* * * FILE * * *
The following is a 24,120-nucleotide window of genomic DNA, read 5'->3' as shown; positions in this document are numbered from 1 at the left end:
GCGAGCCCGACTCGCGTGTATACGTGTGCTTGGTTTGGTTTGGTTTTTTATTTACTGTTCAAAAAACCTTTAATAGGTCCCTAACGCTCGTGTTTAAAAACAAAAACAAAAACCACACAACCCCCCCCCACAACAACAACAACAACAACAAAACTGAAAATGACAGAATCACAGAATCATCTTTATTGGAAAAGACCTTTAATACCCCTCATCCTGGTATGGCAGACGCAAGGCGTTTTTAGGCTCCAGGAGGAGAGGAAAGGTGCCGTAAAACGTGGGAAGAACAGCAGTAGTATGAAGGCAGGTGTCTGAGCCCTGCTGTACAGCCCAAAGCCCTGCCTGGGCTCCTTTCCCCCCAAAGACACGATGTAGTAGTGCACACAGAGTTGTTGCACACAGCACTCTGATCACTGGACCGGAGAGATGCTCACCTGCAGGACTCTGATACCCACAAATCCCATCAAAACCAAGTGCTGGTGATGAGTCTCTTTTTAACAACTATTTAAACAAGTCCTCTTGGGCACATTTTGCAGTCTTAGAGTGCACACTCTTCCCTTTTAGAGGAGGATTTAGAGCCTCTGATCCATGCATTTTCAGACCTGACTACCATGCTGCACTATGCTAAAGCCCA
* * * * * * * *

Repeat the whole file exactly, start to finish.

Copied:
The following is a 24,120-nucleotide window of genomic DNA, read 5'->3' as shown; positions in this document are numbered from 1 at the left end:
GCGAGCCCGACTCGCGTGTATACGTGTGCTTGGTTTGGTTTGGTTTTTTATTTACTGTTCAAAAAACCTTTAATAGGTCCCTAACGCTCGTGTTTAAAAACAAAAACAAAAACCACACAACCCCCCCCCACAACAACAACAACAACAACAAAACTGAAAATGACAGAATCACAGAATCATCTTTATTGGAAAAGACCTTTAATACCCCTCATCCTGGTATGGCAGACGCAAGGCGTTTTTAGGCTCCAGGAGGAGAGGAAAGGTGCCGTAAAACGTGGGAAGAACAGCAGTAGTATGAAGGCAGGTGTCTGAGCCCTGCTGTACAGCCCAAAGCCCTGCCTGGGCTCCTTTCCCCCCAAAGACACGATGTAGTAGTGCACACAGAGTTGTTGCACACAGCACTCTGATCACTGGACCGGAGAGATGCTCACCTGCAGGACTCTGATACCCACAAATCCCATCAAAACCAAGTGCTGGTGATGAGTCTCTTTTTAACAACTATTTAAACAAGTCCTCTTGGGCACATTTTGCAGTCTTAGAGTGCACACTCTTCCCTTTTAGAGGAGGATTTAGAGCCTCTGATCCATGCATTTTCAGACCTGACTACCATGCTGCACTATGCTAAAGCCCA